What does the expression “to back and fill” mean and Where does it come from?

The expression “to back and fill” means to shilly-shally; to be vacillating or irresolute; to assert and deny, hem and haw; not to know if one is on one’s head or heels.

Originally this was said of ships, of sailing ships especially, attempting to negotiate a narrow channel when wind and tide were adverse and there was no room for tacking.

Under such conditions a vessel may be worked to windward by keeping it broadside on to the current in mid-channel by counter-bracing the yards or keeping the sails shivering, that is, alternately backing and filling the sails.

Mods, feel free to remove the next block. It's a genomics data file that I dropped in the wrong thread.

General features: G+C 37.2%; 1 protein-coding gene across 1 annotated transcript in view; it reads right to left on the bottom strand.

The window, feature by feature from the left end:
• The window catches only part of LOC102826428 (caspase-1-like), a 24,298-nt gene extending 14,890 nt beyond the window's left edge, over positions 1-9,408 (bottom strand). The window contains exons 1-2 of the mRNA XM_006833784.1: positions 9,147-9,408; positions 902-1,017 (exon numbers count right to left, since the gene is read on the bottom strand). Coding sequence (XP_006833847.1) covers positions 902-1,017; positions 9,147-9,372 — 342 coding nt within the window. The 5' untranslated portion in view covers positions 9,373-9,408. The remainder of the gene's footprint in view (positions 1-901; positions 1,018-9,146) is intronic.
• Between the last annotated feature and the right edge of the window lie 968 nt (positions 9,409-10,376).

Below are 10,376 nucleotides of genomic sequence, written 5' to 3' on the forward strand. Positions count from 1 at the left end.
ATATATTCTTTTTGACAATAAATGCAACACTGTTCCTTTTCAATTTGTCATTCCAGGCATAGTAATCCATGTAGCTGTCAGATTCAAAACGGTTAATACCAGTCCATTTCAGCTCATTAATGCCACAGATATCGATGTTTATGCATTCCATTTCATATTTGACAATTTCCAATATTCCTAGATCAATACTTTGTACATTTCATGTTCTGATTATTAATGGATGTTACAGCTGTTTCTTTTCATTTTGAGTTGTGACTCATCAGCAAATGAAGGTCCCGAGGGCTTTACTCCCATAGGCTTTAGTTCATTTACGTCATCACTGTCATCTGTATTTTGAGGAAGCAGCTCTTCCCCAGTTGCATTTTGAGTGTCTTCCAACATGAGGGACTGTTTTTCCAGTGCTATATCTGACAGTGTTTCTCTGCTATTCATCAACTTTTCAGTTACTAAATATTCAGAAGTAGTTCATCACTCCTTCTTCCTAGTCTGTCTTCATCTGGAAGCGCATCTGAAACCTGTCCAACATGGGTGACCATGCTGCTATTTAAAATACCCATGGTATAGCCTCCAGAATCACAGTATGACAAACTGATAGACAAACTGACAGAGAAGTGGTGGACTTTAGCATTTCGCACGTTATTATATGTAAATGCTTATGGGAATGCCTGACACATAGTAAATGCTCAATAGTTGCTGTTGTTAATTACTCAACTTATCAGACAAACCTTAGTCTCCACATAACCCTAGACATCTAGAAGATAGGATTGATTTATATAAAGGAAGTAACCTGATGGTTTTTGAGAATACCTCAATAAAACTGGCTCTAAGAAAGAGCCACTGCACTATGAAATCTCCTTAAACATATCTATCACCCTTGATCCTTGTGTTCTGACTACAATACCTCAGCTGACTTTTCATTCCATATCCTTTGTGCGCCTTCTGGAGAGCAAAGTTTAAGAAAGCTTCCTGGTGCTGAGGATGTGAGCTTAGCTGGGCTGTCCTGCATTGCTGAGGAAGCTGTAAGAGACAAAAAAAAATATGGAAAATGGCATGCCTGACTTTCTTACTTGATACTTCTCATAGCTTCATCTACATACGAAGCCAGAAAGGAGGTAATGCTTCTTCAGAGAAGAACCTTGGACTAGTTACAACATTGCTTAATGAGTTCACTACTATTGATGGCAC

what does the expression to back and fill mean and where does it come from

The progress of the ship is thus alternately backward and forward, in herringbone pattern; hence, anything that appears to do nothing more than to recede and advance, to vacillate, is said to back and fill.

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Karen Hill is a freelance writer, editor, and columnist for zippyfacts.com. Born in New York, she loves interesting random facts from all over the world.